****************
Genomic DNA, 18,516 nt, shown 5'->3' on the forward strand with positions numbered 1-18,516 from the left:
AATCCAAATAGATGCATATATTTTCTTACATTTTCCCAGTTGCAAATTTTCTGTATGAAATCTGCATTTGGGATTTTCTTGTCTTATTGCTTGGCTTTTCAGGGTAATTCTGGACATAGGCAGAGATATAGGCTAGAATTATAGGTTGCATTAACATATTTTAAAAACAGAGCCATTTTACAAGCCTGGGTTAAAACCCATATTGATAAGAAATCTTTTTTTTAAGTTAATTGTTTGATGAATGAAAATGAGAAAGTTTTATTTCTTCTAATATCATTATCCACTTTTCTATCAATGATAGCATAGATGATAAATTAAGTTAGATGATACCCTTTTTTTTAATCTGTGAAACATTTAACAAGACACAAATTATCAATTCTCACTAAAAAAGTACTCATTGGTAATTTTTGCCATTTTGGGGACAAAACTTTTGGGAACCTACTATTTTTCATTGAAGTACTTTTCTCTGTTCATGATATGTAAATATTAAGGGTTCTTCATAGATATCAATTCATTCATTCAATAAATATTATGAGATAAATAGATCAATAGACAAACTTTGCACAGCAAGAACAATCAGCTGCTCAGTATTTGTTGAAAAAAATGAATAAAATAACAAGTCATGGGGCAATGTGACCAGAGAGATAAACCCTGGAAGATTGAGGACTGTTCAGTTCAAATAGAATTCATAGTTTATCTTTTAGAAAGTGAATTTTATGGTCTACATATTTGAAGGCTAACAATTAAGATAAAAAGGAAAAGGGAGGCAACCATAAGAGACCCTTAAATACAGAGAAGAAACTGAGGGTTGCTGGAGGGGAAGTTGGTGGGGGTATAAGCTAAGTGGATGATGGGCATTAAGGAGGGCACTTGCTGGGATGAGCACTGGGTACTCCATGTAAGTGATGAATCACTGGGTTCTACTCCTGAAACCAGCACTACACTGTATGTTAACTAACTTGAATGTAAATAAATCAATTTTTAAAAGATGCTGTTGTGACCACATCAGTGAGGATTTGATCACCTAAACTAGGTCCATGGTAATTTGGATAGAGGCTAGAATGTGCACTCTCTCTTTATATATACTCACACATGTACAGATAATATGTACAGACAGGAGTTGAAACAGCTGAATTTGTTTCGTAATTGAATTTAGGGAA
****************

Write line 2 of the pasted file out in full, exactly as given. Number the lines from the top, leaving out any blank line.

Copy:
AATCCAAATAGATGCATATATTTTCTTACATTTTCCCAGTTGCAAATTTTCTGTATGAAATCTGCATTTGGGATTTTCTTGTCTTATTGCTTGGCTTTTCAGGGTAATTCTGGACATAGGCAGAGATATAGGCTAGAATTATAGGTTGCATTAACATATTTTAAAAACAGAGCCATTTTACAAGCCTGGGTTAAAACCCATATTGATAAGAAATCTTTTTTTTAAGTTAATTGTTTGATGAATGAAAATGAGAAAGTTTTATTTCTTCTAATATCATTATCCACTTTTCTATCAATGATAGCATAGATGATAAATTAAGTTAGATGATACCCTTTTTTTTAATCTGTGAAACATTTAACAAGACACAAATTATCAATTCTCACTAAAAAAGTACTCATTGGTAATTTTTGCCATTTTGGGGACAAAACTTTTGGGAACCTACTATTTTTCATTGAAGTACTTTTCTCTGTTCATGATATGTAAATATTAAGGGTTCTTCATAGATATCAATTCATTCATTCAATAAATATTATGAGATAAATAGATCAATAGACAAACTTTGCACAGCAAGAACAATCAGCTGCTCAGTATTTGTTGAAAAAAATGAATAAAATAACAAGTCATGGGGCAATGTGACCAGAGAGATAAACCCTGGAAGATTGAGGACTGTTCAGTTCAAATAGAATTCATAGTTTATCTTTTAGAAAGTGAATTTTATGGTCTACATATTTGAAGGCTAACAATTAAGATAAAAAGGAAAAGGGAGGCAACCATAAGAGACCCTTAAATACAGAGAAGAAACTGAGGGTTGCTGGAGGGGAAGTTGGTGGGGGTATAAGCTAAGTGGATGATGGGCATTAAGGAGGGCACTTGCTGGGATGAGCACTGGGTACTCCATGTAAGTGATGAATCACTGGGTTCTACTCCTGAAACCAGCACTACACTGTATGTTAACTAACTTGAATGTAAATAAATCAATTTTTAAAAGATGCTGTTGTGACCACATCAGTGAGGATTTGATCACCTAAACTAGGTCCATGGTAATTTGGATAGAGGCTAGAATGTGCACTCTCTCTTTATATATACTCACACATGTACAGATAATATGTACAGACAGGAGTTGAAACAGCTGAATTTGTTTCGTAATTGAATTTAGGGAA